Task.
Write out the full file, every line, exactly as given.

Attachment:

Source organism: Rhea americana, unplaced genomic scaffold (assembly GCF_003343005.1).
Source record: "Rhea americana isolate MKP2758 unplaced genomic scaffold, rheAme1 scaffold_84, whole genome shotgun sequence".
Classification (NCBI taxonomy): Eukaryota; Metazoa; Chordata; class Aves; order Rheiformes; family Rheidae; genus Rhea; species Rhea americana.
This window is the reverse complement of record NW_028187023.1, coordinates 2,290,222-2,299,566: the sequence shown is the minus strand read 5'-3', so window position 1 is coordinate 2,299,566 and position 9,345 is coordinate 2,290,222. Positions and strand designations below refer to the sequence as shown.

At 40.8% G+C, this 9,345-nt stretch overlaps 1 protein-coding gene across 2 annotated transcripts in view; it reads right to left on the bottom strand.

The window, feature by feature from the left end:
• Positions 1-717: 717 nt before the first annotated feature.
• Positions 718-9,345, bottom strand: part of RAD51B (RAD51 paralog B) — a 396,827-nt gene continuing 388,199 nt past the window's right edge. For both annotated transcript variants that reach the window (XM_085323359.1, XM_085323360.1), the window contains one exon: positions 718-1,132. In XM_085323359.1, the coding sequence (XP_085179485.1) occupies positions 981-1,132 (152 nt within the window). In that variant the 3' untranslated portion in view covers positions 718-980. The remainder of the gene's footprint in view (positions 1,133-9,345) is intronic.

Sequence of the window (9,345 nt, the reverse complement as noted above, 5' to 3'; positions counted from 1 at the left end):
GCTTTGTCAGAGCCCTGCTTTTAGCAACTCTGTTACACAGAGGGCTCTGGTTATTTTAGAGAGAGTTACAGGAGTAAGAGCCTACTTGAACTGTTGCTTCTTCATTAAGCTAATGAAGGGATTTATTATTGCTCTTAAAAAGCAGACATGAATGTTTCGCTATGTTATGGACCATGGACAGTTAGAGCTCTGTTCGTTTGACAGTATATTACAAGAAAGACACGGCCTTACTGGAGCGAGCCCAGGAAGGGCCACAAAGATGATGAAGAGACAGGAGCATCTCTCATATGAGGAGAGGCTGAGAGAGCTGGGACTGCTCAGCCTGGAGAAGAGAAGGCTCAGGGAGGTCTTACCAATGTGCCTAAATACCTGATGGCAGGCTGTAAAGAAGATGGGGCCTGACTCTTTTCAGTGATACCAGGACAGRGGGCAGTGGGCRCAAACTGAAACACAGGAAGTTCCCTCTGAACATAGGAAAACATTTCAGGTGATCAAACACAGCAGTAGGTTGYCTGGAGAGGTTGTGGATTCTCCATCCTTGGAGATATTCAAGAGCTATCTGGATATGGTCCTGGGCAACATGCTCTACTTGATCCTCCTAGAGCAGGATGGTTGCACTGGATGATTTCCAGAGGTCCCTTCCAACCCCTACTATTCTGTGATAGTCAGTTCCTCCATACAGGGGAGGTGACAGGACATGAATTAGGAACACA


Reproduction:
Source organism: Rhea americana, unplaced genomic scaffold (assembly GCF_003343005.1).
Source record: "Rhea americana isolate MKP2758 unplaced genomic scaffold, rheAme1 scaffold_84, whole genome shotgun sequence".
Classification (NCBI taxonomy): Eukaryota; Metazoa; Chordata; class Aves; order Rheiformes; family Rheidae; genus Rhea; species Rhea americana.
This window is the reverse complement of record NW_028187023.1, coordinates 2,290,222-2,299,566: the sequence shown is the minus strand read 5'-3', so window position 1 is coordinate 2,299,566 and position 9,345 is coordinate 2,290,222. Positions and strand designations below refer to the sequence as shown.

At 40.8% G+C, this 9,345-nt stretch overlaps 1 protein-coding gene across 2 annotated transcripts in view; it reads right to left on the bottom strand.

The window, feature by feature from the left end:
• Positions 1-717: 717 nt before the first annotated feature.
• Positions 718-9,345, bottom strand: part of RAD51B (RAD51 paralog B) — a 396,827-nt gene continuing 388,199 nt past the window's right edge. For both annotated transcript variants that reach the window (XM_085323359.1, XM_085323360.1), the window contains one exon: positions 718-1,132. In XM_085323359.1, the coding sequence (XP_085179485.1) occupies positions 981-1,132 (152 nt within the window). In that variant the 3' untranslated portion in view covers positions 718-980. The remainder of the gene's footprint in view (positions 1,133-9,345) is intronic.

Sequence of the window (9,345 nt, the reverse complement as noted above, 5' to 3'; positions counted from 1 at the left end):
GCTTTGTCAGAGCCCTGCTTTTAGCAACTCTGTTACACAGAGGGCTCTGGTTATTTTAGAGAGAGTTACAGGAGTAAGAGCCTACTTGAACTGTTGCTTCTTCATTAAGCTAATGAAGGGATTTATTATTGCTCTTAAAAAGCAGACATGAATGTTTCGCTATGTTATGGACCATGGACAGTTAGAGCTCTGTTCGTTTGACAGTATATTACAAGAAAGACACGGCCTTACTGGAGCGAGCCCAGGAAGGGCCACAAAGATGATGAAGAGACAGGAGCATCTCTCATATGAGGAGAGGCTGAGAGAGCTGGGACTGCTCAGCCTGGAGAAGAGAAGGCTCAGGGAGGTCTTACCAATGTGCCTAAATACCTGATGGCAGGCTGTAAAGAAGATGGGGCCTGACTCTTTTCAGTGATACCAGGACAGRGGGCAGTGGGCRCAAACTGAAACACAGGAAGTTCCCTCTGAACATAGGAAAACATTTCAGGTGATCAAACACAGCAGTAGGTTGYCTGGAGAGGTTGTGGATTCTCCATCCTTGGAGATATTCAAGAGCTATCTGGATATGGTCCTGGGCAACATGCTCTACTTGATCCTCCTAGAGCAGGATGGTTGCACTGGATGATTTCCAGAGGTCCCTTCCAACCCCTACTATTCTGTGATAGTCAGTTCCTCCATACAGGGGAGGTGACAGGACATGAATTAGGAACACA